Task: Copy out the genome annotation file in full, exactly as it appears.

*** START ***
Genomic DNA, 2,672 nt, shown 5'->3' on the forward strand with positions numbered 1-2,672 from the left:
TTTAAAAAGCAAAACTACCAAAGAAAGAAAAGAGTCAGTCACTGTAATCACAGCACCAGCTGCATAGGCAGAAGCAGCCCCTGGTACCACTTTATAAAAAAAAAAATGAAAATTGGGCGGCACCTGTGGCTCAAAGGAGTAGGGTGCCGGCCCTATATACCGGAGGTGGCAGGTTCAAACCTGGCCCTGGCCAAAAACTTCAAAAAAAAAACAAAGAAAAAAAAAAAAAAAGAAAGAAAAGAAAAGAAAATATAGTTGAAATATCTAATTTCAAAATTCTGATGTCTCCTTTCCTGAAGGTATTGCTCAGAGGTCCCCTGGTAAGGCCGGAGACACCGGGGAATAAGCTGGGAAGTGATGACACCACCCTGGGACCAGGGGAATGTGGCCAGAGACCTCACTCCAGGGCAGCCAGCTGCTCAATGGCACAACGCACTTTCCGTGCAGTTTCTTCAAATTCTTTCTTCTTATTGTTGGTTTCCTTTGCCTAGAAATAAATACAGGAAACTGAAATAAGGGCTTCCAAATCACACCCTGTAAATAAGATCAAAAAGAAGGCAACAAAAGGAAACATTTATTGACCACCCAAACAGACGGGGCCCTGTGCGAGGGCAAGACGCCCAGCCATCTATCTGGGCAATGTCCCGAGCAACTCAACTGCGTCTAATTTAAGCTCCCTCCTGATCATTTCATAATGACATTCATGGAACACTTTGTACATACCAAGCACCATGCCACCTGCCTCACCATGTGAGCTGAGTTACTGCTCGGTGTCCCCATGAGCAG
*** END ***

Genomic DNA, 2,672 nt, shown 5'->3' on the forward strand with positions numbered 1-2,672 from the left:
TTTAAAAAGCAAAACTACCAAAGAAAGAAAAGAGTCAGTCACTGTAATCACAGCACCAGCTGCATAGGCAGAAGCAGCCCCTGGTACCACTTTATAAAAAAAAAAATGAAAATTGGGCGGCACCTGTGGCTCAAAGGAGTAGGGTGCCGGCCCTATATACCGGAGGTGGCAGGTTCAAACCTGGCCCTGGCCAAAAACTTCAAAAAAAAAACAAAGAAAAAAAAAAAAAAAGAAAGAAAAGAAAAGAAAATATAGTTGAAATATCTAATTTCAAAATTCTGATGTCTCCTTTCCTGAAGGTATTGCTCAGAGGTCCCCTGGTAAGGCCGGAGACACCGGGGAATAAGCTGGGAAGTGATGACACCACCCTGGGACCAGGGGAATGTGGCCAGAGACCTCACTCCAGGGCAGCCAGCTGCTCAATGGCACAACGCACTTTCCGTGCAGTTTCTTCAAATTCTTTCTTCTTATTGTTGGTTTCCTTTGCCTAGAAATAAATACAGGAAACTGAAATAAGGGCTTCCAAATCACACCCTGTAAATAAGATCAAAAAGAAGGCAACAAAAGGAAACATTTATTGACCACCCAAACAGACGGGGCCCTGTGCGAGGGCAAGACGCCCAGCCATCTATCTGGGCAATGTCCCGAGCAACTCAACTGCGTCTAATTTAAGCTCCCTCCTGATCATTTCATAATGACATTCATGGAACACTTTGTACATACCAAGCACCATGCCACCTGCCTCACCATGTGAGCTGAGTTACTGCTCGGTGTCCCCATGAGCAG